Something I’ve learned about myself over the years is that I’m not great at goodbyes.
It’s not that I find them difficult or onerous, but rather that I often fail to register them as being negative. Yes, we’re approaching the end of something, which is consequential. But I generally spend more time thinking about what I’m moving toward rather than what I’m leaving behind, which can conflict with the moroseness one is supposed to feel at such moments.
I’ve gotten better at explaining this to people so that they don’t get the wrong impression. In my mind, this isn’t ‘goodbye’ in the sense that we won’t see each other anymore, but ‘goodbye’ in the sense of ‘see you later.’ We live in the future, we have astounding technologies that can move us around, help us communicate over vast distances, and allow us to share our lives across planetary hemispheres. Geographic distance doesn’t really intimidate me, but I know that for some, such distances represent a radical and possibly negative adjustment to how things have been. For some, changes represent little more than endings.
I can understand that sentiment. But change needn’t be a bad thing. A change in rhythm, in tenor, in daily habits, in what we’re exposed to, in the work we do, in our relationship status, in the keys we have in our pocket and the space we return to each night—it needn’t be daunting or debilitating. These changes are just as likely to be positive as negative. And the former is more likely, in fact, if we decide this newness is going to be positive regardless of what we find on the other side; if we decide to make the most of whatever comes next.
An established way of living and doing things is calming and comfortable. It’s predictable, and it allows one’s brain to chill the hell out for a time.
But shaking up that routine, those habits, creates a period of near-infinite opportunity. It’s an in-flux quantum superstate that can land absolutely anywhere. If you no longer go about your day on autopilot, if you no longer assume certain cycles and milestones, you can do anything, any time. You can fix problems view new habits. You can take up new hobbies, do your work differently, spend more time with friends and family, or more time with yourself. Or both.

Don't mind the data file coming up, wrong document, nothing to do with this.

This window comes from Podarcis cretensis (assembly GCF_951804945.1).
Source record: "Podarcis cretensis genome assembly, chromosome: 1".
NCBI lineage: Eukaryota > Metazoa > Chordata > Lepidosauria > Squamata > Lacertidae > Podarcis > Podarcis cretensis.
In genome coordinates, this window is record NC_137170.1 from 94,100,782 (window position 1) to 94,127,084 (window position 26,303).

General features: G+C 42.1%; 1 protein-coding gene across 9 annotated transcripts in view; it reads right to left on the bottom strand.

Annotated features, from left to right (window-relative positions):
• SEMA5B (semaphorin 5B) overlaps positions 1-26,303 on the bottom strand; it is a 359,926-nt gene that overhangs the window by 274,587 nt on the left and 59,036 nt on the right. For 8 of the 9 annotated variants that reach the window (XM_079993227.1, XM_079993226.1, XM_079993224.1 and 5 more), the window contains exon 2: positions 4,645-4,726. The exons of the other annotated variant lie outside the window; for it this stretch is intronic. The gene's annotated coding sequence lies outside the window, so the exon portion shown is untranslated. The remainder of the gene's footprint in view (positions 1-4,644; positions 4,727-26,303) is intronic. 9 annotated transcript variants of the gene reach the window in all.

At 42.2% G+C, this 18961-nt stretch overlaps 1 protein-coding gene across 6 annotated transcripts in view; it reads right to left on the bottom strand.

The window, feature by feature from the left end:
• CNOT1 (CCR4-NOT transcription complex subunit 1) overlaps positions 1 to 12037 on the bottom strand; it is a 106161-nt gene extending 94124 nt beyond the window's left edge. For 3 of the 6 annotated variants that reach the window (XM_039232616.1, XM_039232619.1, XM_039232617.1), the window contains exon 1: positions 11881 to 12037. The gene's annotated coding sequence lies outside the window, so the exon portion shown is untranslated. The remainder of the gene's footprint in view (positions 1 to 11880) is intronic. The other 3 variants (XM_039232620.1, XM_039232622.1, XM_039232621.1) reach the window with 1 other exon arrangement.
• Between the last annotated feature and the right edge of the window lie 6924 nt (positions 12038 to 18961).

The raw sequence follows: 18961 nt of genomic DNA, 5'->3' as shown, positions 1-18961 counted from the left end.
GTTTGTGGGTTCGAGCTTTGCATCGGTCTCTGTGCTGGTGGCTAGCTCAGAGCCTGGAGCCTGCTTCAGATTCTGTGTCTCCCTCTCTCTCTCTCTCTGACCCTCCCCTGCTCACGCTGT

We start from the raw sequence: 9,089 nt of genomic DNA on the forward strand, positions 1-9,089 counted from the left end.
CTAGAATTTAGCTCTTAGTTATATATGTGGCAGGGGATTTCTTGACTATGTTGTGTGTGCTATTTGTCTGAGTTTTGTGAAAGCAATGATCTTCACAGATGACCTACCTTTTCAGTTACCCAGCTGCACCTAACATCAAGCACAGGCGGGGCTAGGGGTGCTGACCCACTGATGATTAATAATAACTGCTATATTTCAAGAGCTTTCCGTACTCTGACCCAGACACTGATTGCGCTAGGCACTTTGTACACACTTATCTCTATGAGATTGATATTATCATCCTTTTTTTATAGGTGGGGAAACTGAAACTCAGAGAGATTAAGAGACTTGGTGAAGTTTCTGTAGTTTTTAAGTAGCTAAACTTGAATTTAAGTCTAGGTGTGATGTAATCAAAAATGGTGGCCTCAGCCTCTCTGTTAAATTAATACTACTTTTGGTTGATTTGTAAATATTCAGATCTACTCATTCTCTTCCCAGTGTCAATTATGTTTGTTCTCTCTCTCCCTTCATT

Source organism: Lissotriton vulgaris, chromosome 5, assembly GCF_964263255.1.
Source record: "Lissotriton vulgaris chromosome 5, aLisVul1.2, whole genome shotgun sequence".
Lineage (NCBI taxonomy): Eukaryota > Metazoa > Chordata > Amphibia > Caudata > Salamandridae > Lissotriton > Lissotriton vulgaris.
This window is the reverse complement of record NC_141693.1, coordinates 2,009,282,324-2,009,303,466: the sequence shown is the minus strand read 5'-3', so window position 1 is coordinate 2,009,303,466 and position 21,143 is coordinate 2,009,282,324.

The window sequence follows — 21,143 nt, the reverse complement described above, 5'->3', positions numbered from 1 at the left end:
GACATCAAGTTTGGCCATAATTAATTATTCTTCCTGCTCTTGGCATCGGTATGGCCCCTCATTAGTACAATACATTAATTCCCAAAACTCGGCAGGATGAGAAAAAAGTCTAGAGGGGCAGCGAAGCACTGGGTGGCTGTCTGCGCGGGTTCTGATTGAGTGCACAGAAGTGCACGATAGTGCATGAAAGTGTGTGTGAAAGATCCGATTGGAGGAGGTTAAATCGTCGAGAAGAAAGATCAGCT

Endings are the opening act for new beginnings, and part of why they can be so stressful is that we’re suddenly responsible for our future happiness in a way we haven’t been for maybe a good, long while. During a period of relative predictability, maintaining our rituals and holding down the fort keeps us engaged and occupied. Moving away from that routine, we instead must exert ourselves by filtering through our countless options and figure out not just what our new lives will look like, but who we will be, next. We have to figure out what priorities will shape our environments, and if we have what it takes to accomplish what we think we might be able to get done.
It’s frightening to think we might want something but cannot, under our own motive power, accomplish it. It’s terrifying to think we may end up someplace new, surrounded by new people, doing new work, and with everything sub-par to how it was before. It’s debilitating to worry that the choices we make might be the wrong ones, and that where we end up as a result will be no one’s fault but our own.
But approached intentionally, with enthusiasm and care, our conclusions can serve as reintroductions. For us toward the world, unveiling a brand new self, but also the world toward us, reigniting a flame of curiosity and passion, rediscovering what it feels like not to know, but to enjoy finding out.
This essay was originally published in my newsletter.